Rather than bemoan the relative scarcity of his appearances, Welch is capitalizing on them.

In the process, he’s made personal and program memories — fittingly, for a Pepperdine transfer — in waves.

“I knew coming in, I was going to have to fight for playing time,” Welch said in an interview after his two-run walkoff double against Florida catapulted Arkansas to the outright SEC title. “I just have to be ready for my opportunity. If they call my name, I’m ready to rock.”

That attitude explains how “Charlie Welch” trended wildly across Arkansas social media last Monday night.

Likewise, in 1978, had the Twitterverse existed, “Roland Sales” would have gotten all kinds of mileage.

Sales, older Hog fans will recall, keyed the Hogs’ 1978 Orange Bowl upset of No. 2 Oklahoma when he spelled suspended tailback Ben Cowins. Lou Holtz (in)famously finished off his first season as Frank Broyles’ successor controversially when a sexual assault allegation involving Cowins, Michael Forrest, and Donny Bobo forced him to act amid player protests and political tempest.

Oklahoma’s projected odds of winning the game, and by extension the national championship, grew so lopsided that oddsmakers nearly pulled it.

Roland Sales didn’t seem to care. He erupted for a 205-yard, two-touchdown performance on the ground, and the Hogs’ defense overwhelmed the Billy Sims-led Sooners, 31-6.

That output also represented one-sixth of Sales’ career production at Arkansas. He had a fine 1979 season and was selected in the 11th round of the NFL Draft, but never played a down in the league.

A similar dynamic has played out on the Arkansas basketball side of things.

U.S. Reed, Mike Qualls, Charles Balentine, and most notably, Scotty Thurman didn’t play a minute of NBA regular-season basketball. Arkansas fans, however, know exactly who they are.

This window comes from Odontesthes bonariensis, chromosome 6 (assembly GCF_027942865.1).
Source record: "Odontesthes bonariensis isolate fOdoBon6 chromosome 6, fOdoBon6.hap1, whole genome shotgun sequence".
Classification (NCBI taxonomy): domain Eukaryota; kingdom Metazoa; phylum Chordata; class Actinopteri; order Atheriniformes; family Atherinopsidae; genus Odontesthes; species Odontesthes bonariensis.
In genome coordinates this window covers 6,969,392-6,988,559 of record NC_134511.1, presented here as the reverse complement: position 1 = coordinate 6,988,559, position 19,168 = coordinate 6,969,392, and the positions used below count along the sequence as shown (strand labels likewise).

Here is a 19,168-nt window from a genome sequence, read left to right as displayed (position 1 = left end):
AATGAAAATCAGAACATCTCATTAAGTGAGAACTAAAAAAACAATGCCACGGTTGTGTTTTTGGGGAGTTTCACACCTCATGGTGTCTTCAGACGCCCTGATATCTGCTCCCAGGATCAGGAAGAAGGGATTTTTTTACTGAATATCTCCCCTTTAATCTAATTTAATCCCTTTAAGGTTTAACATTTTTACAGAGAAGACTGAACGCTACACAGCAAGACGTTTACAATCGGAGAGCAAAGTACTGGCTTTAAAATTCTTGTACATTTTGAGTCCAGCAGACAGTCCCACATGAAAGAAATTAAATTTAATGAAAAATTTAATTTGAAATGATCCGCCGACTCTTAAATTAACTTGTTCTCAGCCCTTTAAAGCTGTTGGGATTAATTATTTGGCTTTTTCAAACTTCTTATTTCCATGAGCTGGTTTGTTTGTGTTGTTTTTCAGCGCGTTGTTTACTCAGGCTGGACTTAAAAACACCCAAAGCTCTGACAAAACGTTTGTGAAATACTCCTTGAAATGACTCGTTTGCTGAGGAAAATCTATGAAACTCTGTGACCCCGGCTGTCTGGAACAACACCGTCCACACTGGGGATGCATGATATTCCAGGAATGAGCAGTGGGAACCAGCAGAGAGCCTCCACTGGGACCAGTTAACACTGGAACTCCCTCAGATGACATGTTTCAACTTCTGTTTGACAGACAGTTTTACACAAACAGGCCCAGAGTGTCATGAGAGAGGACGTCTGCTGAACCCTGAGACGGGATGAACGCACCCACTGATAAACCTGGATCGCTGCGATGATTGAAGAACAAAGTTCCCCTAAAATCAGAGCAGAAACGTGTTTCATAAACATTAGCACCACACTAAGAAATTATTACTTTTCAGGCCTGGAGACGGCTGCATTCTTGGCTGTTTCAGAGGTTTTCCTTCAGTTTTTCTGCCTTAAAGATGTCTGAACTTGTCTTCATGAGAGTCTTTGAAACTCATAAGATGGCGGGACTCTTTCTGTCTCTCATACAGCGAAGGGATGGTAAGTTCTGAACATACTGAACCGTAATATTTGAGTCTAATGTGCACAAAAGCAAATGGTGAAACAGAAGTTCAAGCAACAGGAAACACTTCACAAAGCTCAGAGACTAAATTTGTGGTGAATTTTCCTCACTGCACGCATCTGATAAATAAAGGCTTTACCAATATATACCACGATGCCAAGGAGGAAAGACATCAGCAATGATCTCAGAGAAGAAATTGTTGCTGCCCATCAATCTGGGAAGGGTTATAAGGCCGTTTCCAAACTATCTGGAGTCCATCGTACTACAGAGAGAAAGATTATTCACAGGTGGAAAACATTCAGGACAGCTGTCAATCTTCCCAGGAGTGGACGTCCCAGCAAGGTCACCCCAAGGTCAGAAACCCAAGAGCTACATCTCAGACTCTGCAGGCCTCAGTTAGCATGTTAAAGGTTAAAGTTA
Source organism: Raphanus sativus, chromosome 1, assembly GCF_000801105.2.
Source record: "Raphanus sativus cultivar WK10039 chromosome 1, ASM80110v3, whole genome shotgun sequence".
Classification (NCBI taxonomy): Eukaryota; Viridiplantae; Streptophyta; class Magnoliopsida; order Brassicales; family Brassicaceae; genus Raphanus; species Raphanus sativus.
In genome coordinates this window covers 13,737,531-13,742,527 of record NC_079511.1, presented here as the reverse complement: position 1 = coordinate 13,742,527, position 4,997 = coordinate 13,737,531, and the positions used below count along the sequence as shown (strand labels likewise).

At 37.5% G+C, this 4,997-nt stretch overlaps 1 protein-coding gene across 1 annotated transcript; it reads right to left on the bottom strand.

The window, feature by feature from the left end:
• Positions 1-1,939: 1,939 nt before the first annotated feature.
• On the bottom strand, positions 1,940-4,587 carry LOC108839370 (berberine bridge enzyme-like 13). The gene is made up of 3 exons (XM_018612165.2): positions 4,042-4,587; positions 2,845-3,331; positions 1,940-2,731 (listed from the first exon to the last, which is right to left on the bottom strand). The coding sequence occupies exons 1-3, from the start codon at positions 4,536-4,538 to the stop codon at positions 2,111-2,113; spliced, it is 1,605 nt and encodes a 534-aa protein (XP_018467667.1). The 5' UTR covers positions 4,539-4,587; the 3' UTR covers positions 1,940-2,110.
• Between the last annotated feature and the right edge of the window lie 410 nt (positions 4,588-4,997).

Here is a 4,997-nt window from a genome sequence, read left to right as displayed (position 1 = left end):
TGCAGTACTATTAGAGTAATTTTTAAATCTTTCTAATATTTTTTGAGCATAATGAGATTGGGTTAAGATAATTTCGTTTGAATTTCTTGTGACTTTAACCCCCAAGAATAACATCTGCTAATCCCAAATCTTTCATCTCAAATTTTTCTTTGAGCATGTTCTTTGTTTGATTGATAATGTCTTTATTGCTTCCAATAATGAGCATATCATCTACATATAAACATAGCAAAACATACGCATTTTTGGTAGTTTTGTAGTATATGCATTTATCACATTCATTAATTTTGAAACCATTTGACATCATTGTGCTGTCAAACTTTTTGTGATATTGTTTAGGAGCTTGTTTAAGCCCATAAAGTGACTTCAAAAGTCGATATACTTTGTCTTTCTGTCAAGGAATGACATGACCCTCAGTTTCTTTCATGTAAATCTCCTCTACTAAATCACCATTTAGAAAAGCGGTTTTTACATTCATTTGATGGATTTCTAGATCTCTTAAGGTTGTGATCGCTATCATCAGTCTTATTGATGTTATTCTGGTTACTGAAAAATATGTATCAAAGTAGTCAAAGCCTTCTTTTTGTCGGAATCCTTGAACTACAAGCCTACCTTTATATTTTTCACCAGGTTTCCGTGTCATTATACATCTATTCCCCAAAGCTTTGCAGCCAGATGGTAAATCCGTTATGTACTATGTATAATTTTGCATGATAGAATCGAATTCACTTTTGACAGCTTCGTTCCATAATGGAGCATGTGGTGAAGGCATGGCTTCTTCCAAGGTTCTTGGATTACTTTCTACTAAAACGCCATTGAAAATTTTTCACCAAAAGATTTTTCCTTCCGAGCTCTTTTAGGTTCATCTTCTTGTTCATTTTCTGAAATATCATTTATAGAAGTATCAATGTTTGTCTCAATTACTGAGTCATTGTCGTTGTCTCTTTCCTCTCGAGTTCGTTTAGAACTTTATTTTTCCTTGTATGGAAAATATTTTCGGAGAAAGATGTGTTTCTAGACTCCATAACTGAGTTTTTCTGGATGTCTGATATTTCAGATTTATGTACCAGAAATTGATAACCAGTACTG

Brady Toops: Arkansas Baseball Folk Hero

Just over 17 years ago, Razorback Brady Toops hit likely the most famous grand slam in Arkansas baseball history — a walk off home run that prevented Arkansas from getting eliminated in a Fayetteville regional against Wichita State:

Since then, Toops has had quite a career outside of baseball, going into the Nashville music industry, starring on “The Bachelorette” and founded a company focused on personal development called “Soul Games” after he says he hit rock bottom a few years ago.

Through it all, Toops has remained an Arkansas baseball fan.

He made sure to watch Welch work his magic against Nebraska:

“I wasn’t there, but to see the energy in that stadium and even to hear the noise when that ball was hit, it took me back to 2004, took me back to the grand slam,” Toops told HawgBeat’s Andrew Hutchinson.

“It definitely reminded me of 2004 as far as Hog fans expecting a big moment – a big moment in a big game.

“I think the similarities of it was just the build up and the electricity and then the payoff when you see the ball go over the fence. It’s those kind of moments that have electrified Hog fans and I think, ultimately, has really been a huge part of building the University of Arkansas program since its inception.”

Charlie Welch Squeezes the Most Out of His Chance

The great news for Welch is that the ride continues.

While Sales’ heroics ended a season, but Welch’s longball made sure Arkansas baseball’s breakthrough 2021 campaign didn’t meet an unpalatable end.

Perhaps Welch’s next grand chapter is written tonight. Van Horn certainly won’t deny his soft-spoken junior the chance, given the results to date and Welch’s absolute eagerness to seize the moment.

“(Welch) was there and ready to go,” Van Horn said of Welch’s signature shot. “He laid off a bad pitch and you saw what he did to that next pitch.”

“He hit it as hard as you can hit it.”